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The challenges in developing gene and cellular therapies have made headlines over the past year, as biotech companies have launched a wave of development programs despite ongoing concerns about treatment safety and efficacy plus unknown long-term effects. High price tags on these breakthrough treatments, moreover, threaten to block patient access to potentially life-saving cures and treatments. FDA scientists and reviewers are working to advance the field, with new guidances and advice for manufacturers on appropriate testing of treatments to minimize risks to patients and fill gaps in data.
New gene therapies for debilitating rare conditions stand to advance from an FDA collaboration with the National Institutes of Health (NIH) and a cadre of pharma companies, small biotechs and patient groups, formally announced Oct. 27, 2021. The Bespoke Gene Therapy Consortium (BGTC) will be managed by NIH’s Accelerating Medicines Partnership program and the Foundation for the NIH and will provide public and private resources to support the development of gene therapies to treat rare diseases.1
To start, the BGTC plans to initiate preclinical and clinical trials for four to six monogenetic rare diseases that currently lack any treatment. Such advances will facilitate a better understanding of the biology and production of adeno-associated virus (AAV) vectors utilized to deliver gene therapies to individual patients. The Consortium will provide $76 million over five years from NIH and private partners to fund a range of research, such as establishing standardized analytical test methods to improve AAV production and use and to advance toxicology testing for preclinical development. The term “bespoke” reflects the need for efficient methods for developing highly individualized therapies to fit the genetic specifics of one or two patients.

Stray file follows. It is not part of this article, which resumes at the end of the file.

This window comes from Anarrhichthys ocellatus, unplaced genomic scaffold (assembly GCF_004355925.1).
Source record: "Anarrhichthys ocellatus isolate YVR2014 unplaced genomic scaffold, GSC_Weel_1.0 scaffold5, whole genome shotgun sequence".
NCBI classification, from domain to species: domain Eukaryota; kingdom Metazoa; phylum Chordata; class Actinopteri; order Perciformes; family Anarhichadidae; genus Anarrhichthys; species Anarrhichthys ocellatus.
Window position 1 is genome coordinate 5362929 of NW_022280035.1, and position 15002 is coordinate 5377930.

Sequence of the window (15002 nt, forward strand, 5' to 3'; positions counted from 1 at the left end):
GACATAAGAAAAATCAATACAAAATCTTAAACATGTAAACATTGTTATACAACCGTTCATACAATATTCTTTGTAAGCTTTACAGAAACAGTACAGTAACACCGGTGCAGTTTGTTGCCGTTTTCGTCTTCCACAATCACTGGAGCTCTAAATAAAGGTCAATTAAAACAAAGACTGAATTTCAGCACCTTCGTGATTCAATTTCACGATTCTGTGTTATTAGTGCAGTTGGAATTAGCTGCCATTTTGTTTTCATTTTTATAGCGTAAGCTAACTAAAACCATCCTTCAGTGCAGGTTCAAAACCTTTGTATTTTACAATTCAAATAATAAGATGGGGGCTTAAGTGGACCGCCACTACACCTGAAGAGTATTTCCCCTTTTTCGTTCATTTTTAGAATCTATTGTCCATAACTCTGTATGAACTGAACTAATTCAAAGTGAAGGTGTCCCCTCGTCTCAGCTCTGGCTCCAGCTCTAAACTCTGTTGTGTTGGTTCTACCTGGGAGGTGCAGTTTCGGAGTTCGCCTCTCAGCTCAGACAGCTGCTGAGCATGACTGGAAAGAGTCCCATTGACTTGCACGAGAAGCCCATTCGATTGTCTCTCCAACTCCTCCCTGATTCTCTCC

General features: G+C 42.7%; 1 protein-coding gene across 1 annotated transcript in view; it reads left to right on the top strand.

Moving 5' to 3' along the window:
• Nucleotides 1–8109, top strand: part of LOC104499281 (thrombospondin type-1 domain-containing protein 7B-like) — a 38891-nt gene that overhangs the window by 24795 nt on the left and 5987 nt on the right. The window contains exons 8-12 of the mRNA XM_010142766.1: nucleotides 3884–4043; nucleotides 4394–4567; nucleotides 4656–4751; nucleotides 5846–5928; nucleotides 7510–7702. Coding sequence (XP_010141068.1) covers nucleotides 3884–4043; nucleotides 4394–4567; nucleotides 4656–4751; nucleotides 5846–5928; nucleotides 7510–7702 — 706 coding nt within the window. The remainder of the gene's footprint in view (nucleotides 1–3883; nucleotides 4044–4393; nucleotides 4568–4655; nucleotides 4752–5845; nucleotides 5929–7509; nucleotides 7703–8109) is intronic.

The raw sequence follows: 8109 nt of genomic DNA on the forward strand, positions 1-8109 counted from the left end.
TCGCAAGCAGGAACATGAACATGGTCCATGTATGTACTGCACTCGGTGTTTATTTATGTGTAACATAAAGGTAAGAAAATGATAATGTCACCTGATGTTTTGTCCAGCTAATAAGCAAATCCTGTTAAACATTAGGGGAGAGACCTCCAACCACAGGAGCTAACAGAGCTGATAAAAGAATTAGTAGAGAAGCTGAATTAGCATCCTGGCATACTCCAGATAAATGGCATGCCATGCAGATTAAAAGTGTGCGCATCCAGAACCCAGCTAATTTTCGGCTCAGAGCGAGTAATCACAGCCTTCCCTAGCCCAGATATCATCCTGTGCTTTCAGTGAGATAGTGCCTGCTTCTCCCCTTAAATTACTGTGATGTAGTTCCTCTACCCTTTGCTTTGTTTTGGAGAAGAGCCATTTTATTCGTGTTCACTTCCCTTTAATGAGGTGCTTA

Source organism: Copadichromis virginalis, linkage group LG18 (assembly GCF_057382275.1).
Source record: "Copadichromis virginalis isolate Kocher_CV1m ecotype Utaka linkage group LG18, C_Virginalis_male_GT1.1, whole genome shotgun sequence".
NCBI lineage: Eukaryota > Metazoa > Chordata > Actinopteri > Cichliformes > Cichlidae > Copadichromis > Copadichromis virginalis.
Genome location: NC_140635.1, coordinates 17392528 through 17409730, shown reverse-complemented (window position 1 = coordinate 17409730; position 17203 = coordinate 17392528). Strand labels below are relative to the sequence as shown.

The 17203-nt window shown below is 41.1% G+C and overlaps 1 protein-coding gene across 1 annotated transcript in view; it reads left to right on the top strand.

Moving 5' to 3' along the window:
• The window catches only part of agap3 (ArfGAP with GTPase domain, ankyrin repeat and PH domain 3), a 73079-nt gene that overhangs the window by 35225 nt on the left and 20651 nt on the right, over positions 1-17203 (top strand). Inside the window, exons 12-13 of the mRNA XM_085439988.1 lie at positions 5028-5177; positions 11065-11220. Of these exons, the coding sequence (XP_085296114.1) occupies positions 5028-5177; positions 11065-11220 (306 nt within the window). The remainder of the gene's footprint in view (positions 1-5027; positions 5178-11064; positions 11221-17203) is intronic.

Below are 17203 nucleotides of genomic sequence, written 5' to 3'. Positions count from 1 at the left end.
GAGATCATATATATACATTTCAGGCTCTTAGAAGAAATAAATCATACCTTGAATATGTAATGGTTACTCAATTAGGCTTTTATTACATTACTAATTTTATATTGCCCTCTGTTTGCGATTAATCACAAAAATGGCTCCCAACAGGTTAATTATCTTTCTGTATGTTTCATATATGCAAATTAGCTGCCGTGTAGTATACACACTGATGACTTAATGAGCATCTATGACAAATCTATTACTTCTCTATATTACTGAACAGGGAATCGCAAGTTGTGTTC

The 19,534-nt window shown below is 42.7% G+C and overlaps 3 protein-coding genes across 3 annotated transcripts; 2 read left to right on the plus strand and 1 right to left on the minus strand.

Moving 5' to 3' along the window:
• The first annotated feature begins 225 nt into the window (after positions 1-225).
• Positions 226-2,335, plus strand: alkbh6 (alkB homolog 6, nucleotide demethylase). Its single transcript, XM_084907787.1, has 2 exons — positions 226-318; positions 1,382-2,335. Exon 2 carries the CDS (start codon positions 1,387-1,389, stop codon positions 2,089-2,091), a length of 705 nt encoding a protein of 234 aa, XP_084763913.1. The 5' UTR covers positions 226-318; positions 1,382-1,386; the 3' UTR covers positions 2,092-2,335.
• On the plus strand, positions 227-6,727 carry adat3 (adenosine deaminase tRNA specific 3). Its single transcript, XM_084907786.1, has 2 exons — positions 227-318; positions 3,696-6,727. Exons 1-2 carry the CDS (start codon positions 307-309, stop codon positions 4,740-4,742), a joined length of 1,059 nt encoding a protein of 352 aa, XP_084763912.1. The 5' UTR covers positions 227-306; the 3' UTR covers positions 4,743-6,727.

The BGTC initiative has been under development for several months, as seen in remarks at the September 2021 PDA/FDA conference by Peter Marks, director of the Center for Biologics Evaluation and Research (CBER), on how the program could standardize methods for developing and manufacturing bespoke therapeutics. Marks outlined efforts to leverage methods and data from one application to another to reduce prohibitive R&D costs that threaten product development and patient access. In advancing the development of gene therapies for very rare disorders, he noted the importance of collecting baseline natural history data on target diseases and of public-private partnerships to enable streamlined production through a “cookbook” for developing bespoke therapeutics.
This public-private collaboration is particularly timely in the wake of recent patient deaths and safety issues linked to experimental gene therapies involving AAV delivery. FDA’s Cellular, Tissue and Gene Therapies Advisory Committee (CTGTAC) met in early September to discuss these concerns, noting the limitations of preclinical animal models in predicting potential risks from viral vectors.2 Panel members cited the need for clearer standards related to gene therapy development, for more comprehensive patient screening, and for longer assessment of patients following treatment to better track side effects that may emerge later.
Even though the experts stopped short of recommending specifics curbs on developing these advanced treatments, FDA put a clinical hold on an early study for gene therapy from BioMarin.3 In addition, Pfizer halted studies on two experimental gene therapies following reports of adverse events in early studies.4
Meanwhile, CBER seeks to expand the resources and expertise for its Office of Tissues & Advanced Therapies (OTAT) to better oversee and provide advice on developing genetic and other advanced products. Despite a slowdown in biopharmaceutical research due to the pandemic, CBER officials continue to see a strong flow of applications to test experimental cell and gene therapies, many requesting meetings with OTAT staff to discuss research plans. OTAT director Wilson Bryan noted the importance of transparency on safety issues related to gene therapy in a presentation Nov. 12 at a meeting sponsored by Prevision Policy. One critical issue to explore is whether the effectiveness of gene therapy treatment wears off over time, warranting re-administration. To address this unknown and continuing safety concerns, Bryan emphasized the importance of long-term follow-up of all gene therapy patients – maybe following gene therapy patients “forever,” he commented.